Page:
Friday, December 30, 2016

Market exchange and welfare

I just read an intelligent economist (not an oxymoron, I swear!) claiming that market exchange "guarantees" that in an unfettered free market, goods go to the people with the highest valued use for them.

Sigh. What about the ability to pay?

Let's say we establish a market in human organs, as many libertarians advocate. And further imagine this market is unregulated, something of which they would no doubt approve.

In such a market, there will be many poor people who need kidneys. But imagine that George Soros likes to have a dozen grilled human kidneys for breakfast every day. Poor people in need of a transplant might very well value those kidneys much more highly than Soros (i.e., if we gave them each a billion dollars, they would easily outbid him for them on a free market) -- but they simply lack the funds to compete with his voracious kidney appetite.

It is reasonable to contend that the price we pay for the benefits of free markets is that sometimes rich people get things that poor people need more: perhaps the benefits of a free market outweigh that downside. (By the way, I think that in general, they do, although perhaps not in every case.)

But it is just nonsense, and economic nonsense, at that, to claim that this problem doesn't exist!


  1. This post sounds a good deal like John D. Mueller's critique of the neoclassical rejection of final distribution: "It came as a jolt, therefore, when neoclassical economists were forced to recognize that the combination of utility, production, and equilibrium is not a logically complete description of any economic activity. The result is not a single, optimum distribution of economic resources, as economists since Adam Smith had assumed. Instead, there is at least one competitive market equilibrium for every possible distribution of income or wealth. That is, even if we knew the total value of goods that can be produced, and everyone’s preferences for those goods, the description would not be complete—the state of equilibrium would not be unique—until we knew which persons would be able finally to consume the goods. Only that would reveal exactly which combination of goods to produce, and at what prices. But the neoclassical economists still had no descriptive theory of final distribution. This hole in modern economic theory is responsible for most of the embarrassments suffered by modern economics. The problem is pervasive at all levels—personal, domestic, and political" (Redeeming Economics: Rediscovering the Missing Element [ISI Books, 2010], p. 86).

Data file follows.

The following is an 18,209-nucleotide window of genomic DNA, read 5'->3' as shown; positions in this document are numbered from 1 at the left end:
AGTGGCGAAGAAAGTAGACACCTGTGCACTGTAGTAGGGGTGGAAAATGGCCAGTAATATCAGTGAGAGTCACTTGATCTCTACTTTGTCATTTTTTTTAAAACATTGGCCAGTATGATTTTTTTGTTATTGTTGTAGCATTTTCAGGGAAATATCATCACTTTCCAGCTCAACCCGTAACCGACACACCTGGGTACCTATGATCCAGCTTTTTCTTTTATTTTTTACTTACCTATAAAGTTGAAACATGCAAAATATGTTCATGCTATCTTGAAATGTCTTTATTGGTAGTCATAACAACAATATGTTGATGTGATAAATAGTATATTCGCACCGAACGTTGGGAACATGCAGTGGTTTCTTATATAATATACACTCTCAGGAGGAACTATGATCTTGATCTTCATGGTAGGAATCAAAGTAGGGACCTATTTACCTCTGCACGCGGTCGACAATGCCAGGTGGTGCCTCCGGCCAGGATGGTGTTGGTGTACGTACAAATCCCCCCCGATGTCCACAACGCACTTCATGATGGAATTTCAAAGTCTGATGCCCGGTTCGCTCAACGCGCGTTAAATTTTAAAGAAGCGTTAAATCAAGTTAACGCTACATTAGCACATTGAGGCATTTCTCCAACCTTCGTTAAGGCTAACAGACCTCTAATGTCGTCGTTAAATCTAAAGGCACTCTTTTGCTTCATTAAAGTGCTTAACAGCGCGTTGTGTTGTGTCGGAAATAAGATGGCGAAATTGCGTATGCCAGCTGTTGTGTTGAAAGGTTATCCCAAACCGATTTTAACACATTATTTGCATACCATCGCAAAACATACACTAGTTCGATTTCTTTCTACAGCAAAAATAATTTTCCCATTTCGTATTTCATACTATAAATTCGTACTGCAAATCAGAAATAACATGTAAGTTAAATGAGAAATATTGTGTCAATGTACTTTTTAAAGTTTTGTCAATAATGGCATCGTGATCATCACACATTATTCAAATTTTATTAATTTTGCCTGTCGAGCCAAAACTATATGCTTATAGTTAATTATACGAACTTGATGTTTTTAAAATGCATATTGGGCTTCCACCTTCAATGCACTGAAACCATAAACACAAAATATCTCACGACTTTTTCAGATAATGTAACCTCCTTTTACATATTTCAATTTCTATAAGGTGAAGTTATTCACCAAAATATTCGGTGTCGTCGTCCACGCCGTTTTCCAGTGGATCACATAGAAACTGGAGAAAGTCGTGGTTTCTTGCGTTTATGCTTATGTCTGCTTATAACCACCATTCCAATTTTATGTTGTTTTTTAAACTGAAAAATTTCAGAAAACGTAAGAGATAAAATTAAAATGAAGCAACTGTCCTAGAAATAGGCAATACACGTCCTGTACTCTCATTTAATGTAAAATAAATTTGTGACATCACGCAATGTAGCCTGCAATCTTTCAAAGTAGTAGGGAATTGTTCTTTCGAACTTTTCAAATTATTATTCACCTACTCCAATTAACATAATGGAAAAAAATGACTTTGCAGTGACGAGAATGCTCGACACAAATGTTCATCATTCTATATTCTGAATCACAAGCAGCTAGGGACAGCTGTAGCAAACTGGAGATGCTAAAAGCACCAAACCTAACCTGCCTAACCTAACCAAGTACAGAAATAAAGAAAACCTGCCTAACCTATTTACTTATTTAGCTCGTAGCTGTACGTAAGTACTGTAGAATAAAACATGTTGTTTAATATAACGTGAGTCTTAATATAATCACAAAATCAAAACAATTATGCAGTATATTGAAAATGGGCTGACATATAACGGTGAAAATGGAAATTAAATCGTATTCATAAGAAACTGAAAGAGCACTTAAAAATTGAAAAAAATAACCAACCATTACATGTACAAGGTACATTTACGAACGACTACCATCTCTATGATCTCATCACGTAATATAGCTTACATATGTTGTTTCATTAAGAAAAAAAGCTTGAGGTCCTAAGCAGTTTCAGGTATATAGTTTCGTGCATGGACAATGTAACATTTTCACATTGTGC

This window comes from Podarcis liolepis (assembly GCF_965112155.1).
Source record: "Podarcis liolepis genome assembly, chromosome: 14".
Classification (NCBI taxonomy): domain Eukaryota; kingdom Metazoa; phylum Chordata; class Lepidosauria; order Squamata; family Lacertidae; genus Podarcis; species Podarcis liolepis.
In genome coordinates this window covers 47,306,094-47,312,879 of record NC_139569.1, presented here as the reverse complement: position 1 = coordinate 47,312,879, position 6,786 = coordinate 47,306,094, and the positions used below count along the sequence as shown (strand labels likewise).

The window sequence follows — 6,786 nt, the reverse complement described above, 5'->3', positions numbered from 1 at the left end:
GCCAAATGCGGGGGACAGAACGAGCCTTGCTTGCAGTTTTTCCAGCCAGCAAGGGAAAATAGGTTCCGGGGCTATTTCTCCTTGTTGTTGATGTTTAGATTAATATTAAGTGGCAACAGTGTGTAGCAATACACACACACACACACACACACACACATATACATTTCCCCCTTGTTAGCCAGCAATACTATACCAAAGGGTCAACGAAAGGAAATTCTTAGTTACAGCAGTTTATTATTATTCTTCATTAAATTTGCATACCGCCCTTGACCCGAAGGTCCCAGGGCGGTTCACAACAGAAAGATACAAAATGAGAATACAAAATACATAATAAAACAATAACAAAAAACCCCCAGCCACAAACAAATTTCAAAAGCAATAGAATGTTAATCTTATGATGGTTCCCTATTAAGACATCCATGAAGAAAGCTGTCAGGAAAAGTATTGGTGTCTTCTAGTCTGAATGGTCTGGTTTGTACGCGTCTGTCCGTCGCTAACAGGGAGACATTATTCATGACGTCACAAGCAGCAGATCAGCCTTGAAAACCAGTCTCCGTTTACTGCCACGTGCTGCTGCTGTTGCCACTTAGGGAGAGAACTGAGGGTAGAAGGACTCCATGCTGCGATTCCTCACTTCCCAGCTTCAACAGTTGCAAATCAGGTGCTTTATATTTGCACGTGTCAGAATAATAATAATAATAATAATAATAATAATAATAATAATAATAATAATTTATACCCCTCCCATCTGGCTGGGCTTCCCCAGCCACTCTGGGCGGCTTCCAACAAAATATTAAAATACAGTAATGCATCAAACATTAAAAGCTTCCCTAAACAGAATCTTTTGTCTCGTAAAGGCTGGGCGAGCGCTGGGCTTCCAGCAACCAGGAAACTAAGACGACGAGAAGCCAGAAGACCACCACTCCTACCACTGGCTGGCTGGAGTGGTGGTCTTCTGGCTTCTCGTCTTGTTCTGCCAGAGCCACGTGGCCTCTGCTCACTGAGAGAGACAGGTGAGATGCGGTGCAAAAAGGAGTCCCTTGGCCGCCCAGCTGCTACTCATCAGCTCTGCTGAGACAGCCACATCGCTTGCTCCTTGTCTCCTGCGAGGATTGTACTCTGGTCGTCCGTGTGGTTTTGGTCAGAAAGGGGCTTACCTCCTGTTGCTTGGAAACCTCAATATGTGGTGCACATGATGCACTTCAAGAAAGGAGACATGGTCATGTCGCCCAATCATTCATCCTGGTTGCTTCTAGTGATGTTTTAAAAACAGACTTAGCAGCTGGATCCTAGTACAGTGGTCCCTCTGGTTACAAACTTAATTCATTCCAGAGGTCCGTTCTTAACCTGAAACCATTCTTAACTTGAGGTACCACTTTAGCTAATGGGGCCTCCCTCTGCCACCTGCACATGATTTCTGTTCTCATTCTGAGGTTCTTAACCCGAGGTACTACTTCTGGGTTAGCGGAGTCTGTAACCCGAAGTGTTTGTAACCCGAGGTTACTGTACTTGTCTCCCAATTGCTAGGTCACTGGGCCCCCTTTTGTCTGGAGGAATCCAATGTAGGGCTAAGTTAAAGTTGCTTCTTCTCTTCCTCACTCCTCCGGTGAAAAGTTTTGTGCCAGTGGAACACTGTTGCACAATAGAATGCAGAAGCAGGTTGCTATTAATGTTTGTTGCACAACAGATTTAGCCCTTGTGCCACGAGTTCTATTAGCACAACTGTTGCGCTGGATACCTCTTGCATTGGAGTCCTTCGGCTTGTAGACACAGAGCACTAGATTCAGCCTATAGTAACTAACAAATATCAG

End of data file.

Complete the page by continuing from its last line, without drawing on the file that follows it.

2. This statement also makes an invalid interpersonal utility comparison, in assuming that a dollar is worth the same to everyone. Even if everyone had a billion dollars, the fact that one person is willing to pay more dollars for an item compared to someone else doesn't mean that he values the item more. He could value the item less but also value dollars less than the other person.

    What is true is that if everyone had a billion dollars, then the person who values the item for the most dollars can compensate someone who valued it for a smaller amount of dollars so that both people win. But when there's differences in ability to pay then even that is not true.


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